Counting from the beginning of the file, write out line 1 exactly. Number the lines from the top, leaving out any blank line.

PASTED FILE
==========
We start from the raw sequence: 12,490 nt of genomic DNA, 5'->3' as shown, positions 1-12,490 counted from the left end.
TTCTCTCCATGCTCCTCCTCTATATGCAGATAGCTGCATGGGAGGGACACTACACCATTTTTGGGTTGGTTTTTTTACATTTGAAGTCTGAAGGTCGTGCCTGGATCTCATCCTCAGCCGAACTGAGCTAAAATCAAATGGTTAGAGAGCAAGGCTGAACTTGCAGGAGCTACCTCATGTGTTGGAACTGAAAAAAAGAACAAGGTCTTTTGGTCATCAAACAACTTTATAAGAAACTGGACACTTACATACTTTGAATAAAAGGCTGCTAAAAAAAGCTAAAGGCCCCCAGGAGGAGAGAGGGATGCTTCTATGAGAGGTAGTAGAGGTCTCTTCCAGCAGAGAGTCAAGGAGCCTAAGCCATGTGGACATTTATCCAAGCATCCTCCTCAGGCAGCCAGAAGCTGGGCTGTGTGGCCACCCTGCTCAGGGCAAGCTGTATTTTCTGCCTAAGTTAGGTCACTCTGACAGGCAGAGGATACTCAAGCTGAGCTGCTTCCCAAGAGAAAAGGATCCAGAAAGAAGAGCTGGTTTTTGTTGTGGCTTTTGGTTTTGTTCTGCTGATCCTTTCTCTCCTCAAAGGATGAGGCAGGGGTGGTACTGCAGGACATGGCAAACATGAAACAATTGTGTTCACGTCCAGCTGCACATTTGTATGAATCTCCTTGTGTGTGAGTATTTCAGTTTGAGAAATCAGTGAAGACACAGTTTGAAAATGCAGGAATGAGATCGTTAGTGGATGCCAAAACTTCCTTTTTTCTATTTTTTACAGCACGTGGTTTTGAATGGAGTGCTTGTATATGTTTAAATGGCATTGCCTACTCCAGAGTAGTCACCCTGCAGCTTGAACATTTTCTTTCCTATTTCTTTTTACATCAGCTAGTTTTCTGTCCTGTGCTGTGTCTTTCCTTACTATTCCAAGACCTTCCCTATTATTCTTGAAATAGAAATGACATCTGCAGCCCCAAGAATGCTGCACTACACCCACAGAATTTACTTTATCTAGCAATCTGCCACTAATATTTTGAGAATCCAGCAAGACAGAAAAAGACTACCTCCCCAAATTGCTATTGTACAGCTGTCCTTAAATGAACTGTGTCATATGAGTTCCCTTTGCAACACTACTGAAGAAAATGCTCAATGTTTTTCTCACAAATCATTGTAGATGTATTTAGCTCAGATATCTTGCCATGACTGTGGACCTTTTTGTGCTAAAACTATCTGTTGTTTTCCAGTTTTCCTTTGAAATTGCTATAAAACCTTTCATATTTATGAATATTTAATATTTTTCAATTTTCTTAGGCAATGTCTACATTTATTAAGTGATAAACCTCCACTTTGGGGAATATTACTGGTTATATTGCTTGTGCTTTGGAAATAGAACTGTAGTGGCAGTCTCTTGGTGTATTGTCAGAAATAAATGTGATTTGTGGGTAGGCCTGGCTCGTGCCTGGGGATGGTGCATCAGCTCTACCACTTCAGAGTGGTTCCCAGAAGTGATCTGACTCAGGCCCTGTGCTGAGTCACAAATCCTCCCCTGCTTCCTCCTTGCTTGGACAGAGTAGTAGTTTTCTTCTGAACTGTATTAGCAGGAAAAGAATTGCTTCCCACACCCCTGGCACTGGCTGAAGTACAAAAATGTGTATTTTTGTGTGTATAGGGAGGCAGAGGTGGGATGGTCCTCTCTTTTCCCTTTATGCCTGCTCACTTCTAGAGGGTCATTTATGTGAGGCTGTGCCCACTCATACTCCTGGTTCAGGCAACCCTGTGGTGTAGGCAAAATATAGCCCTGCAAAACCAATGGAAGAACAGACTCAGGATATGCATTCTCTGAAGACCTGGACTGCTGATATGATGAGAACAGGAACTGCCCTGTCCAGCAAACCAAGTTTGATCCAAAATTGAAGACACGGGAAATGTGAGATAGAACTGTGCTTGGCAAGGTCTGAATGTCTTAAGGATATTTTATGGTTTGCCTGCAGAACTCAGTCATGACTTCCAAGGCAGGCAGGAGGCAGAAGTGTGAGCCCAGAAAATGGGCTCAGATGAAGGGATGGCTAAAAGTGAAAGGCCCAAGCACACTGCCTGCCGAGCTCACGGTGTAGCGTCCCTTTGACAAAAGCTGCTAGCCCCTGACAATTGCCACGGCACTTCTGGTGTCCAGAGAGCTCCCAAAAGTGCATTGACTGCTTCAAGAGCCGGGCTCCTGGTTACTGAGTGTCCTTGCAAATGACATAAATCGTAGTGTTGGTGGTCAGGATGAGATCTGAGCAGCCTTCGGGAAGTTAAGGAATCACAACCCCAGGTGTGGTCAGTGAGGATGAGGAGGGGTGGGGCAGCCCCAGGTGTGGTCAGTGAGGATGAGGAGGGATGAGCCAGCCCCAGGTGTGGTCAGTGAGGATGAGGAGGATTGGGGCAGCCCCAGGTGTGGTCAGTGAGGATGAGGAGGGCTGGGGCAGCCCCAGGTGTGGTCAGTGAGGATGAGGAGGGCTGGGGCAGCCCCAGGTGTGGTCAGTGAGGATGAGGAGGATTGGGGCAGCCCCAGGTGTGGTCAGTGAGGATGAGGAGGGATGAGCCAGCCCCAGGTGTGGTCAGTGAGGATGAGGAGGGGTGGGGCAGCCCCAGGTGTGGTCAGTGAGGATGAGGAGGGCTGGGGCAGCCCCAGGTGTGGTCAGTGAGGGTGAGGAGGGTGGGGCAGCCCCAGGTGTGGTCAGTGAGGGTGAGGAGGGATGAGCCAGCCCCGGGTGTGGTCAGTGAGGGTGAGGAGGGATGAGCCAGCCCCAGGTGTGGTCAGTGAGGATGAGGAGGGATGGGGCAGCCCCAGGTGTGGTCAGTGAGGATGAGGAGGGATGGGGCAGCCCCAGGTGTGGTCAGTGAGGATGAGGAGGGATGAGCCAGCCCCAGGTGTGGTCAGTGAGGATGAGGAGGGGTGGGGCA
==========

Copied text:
We start from the raw sequence: 12,490 nt of genomic DNA, 5'->3' as shown, positions 1-12,490 counted from the left end.